i scrambled down the staircase and tried jiggling the mechanism at the bottom of the candle but the tune wouldn't stop. i pictured my mom calling me into the kitchen that night, the lights dimmed, and how proud of herself she was over the little gimmick that secretly made me miserable for the same reason as the snow globe she got me for christmas when i was a kid after the divorce that played "have yourself a merry little christmas"; we couldn't anymore, just like the cute family birthday party days are long gone, and the family practically is, too. now it's reduced to my favorite home-cooked meal accompanied by a card with a gift certificate to a bookstore since reading is my only real hobby anymore. thank the gods for those convenient little worlds to escape to in the short bit of spare time i have before bed each night, assuming i'm sober enough to make sense of the words. welcome to the terrible twenties, where thirty and the end of your life as you know it feels just around the corner, because it is. a friend asked me last night if i fear getting old. to answer truthfully, i'm afraid that i already am. a real job, real bills, and a laundry list of guilt for what i've done and regret for what i haven't (which they say is worse).

when the faucet couldn't silence the damn thing i dunked it in the dish basin in the hopes that being submersed would douse the flame. no such luck. the song was slower, the tiny gears hindered, but the band played on. i tried it again for ten seconds instead of five, again to no avail; the volume diminished for a couple seconds after the baptism but turned right back up once the water dripped out. i snapped the bottom piece where the music came from off of the wax part of the candle, threw them both into the sink, and started to walk away. halfway up the stairs i turned around and headed back to the kitchen. i wouldn't be able to sleep thinking it was still playing underwater like some sort of wounded soldier, even though i hated it for somehow bringing out such drastic emotions unnecessarily. i mean really, who gets so upset over a trite children's song with its rights currently owned by michael jackson? that was a rhetorical question.

sure enough the little bastard was still playing. i could just barely make out the melody coming from underwater, or maybe that was my mind playing tricks on me again. i retrieved it and heard the volume and speed increase once more. something had to be done about this crippled memory or i'd have one more reason to toss and turn all night. the garbage can didn't seem permanent enough. i walked over to the woodstove, opened the door, and tossed it in. it landed on a bed of bright orange coals so hot that they were almost transparent. the plastic melted and the song slowed down for the final time in a fashion that assured me of its permanence, a thing hard to come by and harder to keep. when the dirge died down i closed the door of the stove and headed back to the stairs. a faint popping sound came from inside the stove. it was finally over. i'd say i sighed, but that'd be lying. i just knew i'd sleep better.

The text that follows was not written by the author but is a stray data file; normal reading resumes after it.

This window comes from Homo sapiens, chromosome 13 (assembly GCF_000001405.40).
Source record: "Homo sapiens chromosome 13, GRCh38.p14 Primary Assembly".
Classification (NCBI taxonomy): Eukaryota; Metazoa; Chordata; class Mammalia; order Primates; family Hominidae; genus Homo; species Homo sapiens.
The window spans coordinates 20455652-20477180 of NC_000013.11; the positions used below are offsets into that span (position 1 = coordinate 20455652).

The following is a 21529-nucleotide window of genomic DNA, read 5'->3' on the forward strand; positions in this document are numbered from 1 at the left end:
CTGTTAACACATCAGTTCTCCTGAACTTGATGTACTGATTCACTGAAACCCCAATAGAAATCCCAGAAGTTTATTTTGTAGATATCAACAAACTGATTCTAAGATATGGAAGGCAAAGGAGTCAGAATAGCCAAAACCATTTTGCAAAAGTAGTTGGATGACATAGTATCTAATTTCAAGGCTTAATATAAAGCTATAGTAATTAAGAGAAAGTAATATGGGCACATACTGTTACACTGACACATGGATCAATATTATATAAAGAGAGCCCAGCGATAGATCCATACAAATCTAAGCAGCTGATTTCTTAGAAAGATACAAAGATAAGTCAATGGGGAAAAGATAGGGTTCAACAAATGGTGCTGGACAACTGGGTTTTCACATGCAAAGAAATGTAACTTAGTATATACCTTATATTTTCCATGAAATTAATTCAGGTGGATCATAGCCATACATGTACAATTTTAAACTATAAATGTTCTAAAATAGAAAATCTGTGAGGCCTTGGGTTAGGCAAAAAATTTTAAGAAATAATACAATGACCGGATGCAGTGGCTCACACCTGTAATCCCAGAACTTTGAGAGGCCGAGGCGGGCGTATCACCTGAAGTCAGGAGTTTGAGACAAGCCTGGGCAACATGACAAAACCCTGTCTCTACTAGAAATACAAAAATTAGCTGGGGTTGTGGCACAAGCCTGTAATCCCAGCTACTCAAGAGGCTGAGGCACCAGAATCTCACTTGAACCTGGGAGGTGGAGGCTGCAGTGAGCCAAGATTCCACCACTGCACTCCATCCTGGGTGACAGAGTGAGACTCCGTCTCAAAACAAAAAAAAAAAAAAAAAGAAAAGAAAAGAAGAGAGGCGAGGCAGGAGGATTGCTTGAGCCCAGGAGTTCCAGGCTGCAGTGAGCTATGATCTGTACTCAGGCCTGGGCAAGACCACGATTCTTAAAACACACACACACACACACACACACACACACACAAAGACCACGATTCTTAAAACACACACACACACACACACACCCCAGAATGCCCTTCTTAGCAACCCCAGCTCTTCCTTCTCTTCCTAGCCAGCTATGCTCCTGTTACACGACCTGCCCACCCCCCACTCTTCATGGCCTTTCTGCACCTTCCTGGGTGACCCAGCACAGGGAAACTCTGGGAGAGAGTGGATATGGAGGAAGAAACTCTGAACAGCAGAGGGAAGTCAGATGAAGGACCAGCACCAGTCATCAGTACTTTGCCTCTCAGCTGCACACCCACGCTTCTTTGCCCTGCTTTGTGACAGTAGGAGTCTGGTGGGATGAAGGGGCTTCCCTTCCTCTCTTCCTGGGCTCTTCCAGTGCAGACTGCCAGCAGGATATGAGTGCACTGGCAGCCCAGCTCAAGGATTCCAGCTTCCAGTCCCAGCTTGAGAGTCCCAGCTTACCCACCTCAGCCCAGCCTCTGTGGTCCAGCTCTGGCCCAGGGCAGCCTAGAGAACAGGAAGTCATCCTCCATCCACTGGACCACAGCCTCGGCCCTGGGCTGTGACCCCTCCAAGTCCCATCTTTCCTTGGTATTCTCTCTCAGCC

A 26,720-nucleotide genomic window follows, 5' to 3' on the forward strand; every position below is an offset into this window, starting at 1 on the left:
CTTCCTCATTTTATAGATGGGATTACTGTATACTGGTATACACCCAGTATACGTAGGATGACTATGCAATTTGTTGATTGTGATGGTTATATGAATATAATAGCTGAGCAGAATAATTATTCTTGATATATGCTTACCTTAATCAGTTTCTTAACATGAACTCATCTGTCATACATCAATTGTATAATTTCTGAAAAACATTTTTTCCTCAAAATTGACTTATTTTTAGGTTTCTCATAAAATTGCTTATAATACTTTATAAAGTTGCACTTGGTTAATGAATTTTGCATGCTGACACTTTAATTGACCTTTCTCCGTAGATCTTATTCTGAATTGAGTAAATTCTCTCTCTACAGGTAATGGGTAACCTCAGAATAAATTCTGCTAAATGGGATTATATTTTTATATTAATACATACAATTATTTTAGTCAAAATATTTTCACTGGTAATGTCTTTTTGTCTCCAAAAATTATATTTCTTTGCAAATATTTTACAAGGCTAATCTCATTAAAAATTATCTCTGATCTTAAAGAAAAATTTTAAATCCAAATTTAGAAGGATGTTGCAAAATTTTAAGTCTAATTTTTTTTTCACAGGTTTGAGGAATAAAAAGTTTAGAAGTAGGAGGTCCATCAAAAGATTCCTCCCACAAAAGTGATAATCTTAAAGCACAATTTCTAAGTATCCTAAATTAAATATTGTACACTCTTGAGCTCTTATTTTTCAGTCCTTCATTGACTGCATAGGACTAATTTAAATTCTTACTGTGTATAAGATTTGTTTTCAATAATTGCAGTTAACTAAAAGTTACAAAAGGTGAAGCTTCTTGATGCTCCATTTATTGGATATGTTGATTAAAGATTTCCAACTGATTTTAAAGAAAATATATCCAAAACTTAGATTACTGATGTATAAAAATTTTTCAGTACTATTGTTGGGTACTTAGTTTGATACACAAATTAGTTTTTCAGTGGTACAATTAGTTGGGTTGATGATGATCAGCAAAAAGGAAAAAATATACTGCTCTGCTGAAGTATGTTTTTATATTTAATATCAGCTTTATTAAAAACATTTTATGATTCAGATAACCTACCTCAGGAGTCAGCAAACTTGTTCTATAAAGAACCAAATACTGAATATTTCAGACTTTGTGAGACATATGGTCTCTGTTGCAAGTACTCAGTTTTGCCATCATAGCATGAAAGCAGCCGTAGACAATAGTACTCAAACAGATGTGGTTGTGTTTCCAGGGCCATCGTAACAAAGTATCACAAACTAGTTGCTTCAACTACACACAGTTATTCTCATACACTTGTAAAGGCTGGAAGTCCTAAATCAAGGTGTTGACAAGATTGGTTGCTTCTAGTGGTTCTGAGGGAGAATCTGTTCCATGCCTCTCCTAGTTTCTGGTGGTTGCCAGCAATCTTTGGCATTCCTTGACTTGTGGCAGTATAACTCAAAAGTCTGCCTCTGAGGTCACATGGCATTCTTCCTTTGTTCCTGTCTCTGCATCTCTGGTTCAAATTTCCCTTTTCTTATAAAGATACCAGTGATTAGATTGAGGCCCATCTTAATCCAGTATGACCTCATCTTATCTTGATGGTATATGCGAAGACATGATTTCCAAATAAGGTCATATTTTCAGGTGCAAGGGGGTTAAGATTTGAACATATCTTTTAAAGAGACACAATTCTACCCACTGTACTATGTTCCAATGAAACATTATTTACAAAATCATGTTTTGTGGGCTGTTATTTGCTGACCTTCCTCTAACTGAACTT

this is the kind of thing that keeps me up at night. it's no wonder i am the way i am and the cycle keeps repeating.

but hey, the rabbit found a new hiding place inside the bottom of my box-spring. bending down in search of her under my bed, lifting the dust ruffler, and seeing her nails poke down through the fabric from her weight just may be reason to justify it for long enough to get through another day of this self-flagellation (look it up). it's a good thing, too; sometimes people just aren't enough. and do i owe michael jackson some sort of royalty payment for this one?


some quick advice, unless you'd prefer to join me

the next time you go
to give
[and That , if you're
out so freely
(yours being one of the three #s
you always remember [,] Drunk) ,
be sure to ask her if she Spells

it with one ( Insert Letter Here )

or Two. (sp?)

or don't;
I'll be sure to save a seat
at the next meeting.
(Don't forget your due$, we pay them for life.)